Personal and God’s will

There is of course thoughts, choices and actions, and when a story of a separate I is placed on it, there is also the appearance of a doer.

What was just thoughts, choices and actions, happening on their own, now has become the appearance of a separate self, and someone thinking, choosing and doing. There is now the appearance of an individual, or personal, will. And this personal will appears to sometimes be at odds with life itself.

Thoughts are innocent questions about the word, but when believed in, and belief in a doer is placed on top of them, they appear to quite often be at odds with what is, with how life manifests. It even looks as if personal will is at odds with God’s will.

Of course, that too is just happening. That too is life manifesting. That too is doing without any inherent doer. That too, is God’s will.

The only way to surrender personal will, is to see that it is not there in the first place. To see, clearly, that any sense of a doer comes from a belief in stories… independent of their content. (Any belief creates a sense of a split, of an I here and Other there, which in turn creates the appearance of a doer.)

Trying to surrender personal will, while there is a sense of a separate self, only adds to the drama. It reinforces the original misidentification. But at the same time, although it comes from misidentification, it may also bring everything a little closer to how it is. If done skilfully, it may nudge the system a little closer to recognizing that there was no doer there in the first place. I surrender my personal will to God’s will, to what is, and then gradually come to see that that’s how it is anyway. It is all God’s will. That is all there is. And this (possibly) sets the stage for a more full shift to happen, where any sense of an I with an Other falls away.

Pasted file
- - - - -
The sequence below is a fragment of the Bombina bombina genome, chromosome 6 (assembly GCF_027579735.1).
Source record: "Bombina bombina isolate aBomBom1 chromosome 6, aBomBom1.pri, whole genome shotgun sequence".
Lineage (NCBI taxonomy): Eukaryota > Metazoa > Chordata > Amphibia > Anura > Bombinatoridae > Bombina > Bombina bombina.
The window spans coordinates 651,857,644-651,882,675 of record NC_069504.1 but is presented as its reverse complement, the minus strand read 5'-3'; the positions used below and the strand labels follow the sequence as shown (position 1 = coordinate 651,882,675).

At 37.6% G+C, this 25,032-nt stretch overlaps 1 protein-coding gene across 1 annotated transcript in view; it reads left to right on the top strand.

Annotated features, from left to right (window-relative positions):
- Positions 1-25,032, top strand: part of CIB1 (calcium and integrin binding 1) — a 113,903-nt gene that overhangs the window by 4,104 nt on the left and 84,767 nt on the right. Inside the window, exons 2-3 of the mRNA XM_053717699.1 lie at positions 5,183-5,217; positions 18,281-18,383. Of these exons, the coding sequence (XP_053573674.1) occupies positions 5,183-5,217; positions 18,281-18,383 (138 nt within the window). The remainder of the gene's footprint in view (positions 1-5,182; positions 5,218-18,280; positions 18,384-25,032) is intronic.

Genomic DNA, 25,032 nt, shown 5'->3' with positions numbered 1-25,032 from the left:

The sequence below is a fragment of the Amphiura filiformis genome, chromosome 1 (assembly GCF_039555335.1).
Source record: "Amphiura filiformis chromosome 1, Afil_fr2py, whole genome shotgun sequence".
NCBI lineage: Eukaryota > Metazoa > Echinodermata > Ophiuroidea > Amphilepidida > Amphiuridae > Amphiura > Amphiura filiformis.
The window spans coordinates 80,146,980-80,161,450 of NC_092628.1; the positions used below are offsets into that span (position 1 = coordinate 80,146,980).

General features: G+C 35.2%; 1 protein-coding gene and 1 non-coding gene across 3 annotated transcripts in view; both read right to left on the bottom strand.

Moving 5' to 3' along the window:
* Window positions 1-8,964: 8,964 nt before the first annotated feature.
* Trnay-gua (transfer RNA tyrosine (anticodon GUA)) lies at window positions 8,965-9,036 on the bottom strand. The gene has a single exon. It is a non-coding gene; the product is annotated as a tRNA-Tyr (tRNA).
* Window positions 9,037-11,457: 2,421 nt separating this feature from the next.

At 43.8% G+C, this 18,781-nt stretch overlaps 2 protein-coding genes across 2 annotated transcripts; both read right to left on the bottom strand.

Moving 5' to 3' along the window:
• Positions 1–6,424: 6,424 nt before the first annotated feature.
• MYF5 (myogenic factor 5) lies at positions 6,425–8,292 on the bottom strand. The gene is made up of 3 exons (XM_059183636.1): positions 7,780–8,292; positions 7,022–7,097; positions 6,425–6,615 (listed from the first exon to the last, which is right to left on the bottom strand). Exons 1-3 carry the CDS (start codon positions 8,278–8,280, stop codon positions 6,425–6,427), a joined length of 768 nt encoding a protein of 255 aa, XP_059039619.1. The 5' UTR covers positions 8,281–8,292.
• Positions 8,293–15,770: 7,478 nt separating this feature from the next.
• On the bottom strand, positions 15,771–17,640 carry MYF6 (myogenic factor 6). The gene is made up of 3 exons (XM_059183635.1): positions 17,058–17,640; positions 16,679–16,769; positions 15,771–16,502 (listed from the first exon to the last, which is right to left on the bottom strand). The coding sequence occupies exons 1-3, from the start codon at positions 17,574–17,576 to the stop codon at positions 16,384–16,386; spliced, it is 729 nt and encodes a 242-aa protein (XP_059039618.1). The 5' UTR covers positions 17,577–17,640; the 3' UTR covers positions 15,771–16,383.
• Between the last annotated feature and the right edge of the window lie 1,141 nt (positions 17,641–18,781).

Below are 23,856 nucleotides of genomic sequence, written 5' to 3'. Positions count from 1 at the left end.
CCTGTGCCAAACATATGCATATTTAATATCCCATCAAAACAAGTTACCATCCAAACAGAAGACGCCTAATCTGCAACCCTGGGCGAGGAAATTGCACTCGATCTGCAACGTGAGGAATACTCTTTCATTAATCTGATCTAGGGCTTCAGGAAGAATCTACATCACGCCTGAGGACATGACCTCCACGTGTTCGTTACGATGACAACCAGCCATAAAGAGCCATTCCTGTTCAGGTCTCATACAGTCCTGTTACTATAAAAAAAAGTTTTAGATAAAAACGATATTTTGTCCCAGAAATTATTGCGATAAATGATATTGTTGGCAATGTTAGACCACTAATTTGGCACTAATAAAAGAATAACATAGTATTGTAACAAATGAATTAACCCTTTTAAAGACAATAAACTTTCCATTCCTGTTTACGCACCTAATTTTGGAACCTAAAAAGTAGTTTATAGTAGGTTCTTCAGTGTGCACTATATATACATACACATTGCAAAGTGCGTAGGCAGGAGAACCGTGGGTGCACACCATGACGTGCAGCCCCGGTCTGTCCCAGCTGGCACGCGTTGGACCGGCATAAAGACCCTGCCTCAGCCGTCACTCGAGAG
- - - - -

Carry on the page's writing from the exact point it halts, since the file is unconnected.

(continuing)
The bhakti approach is to surrender personal will, gradually seeing that it wasn’t there in the first place. And the jnana approach is to inquire into the whole sense of a doer, also gradually seeing that it wasn’t there in the first place.

Meanwhile, it is good to follow any conventional guidelines on this… To align (what appears as) my will with what is good for the larger whole, as much as possible. Exploring and trying out goals and strategies that appear life-supporting and effective at all levels, for myself, those close to me, my community, the larger social and ecological systems, and future generations. (There are lots of them, from eating local and organic food, living close to work, buying used clothes, using bike and public transportation, vacationing locally, to working with beliefs and shadows so we are a little more easy to be around and we see ourselves in others.)

And if my will is at odds with what is, then reconsider goals or strategies, and also find more peace with what is (which happens through both the bhakti and jnana approach).

Of course, any of that too, in whatever form it takes, is also God’s will.

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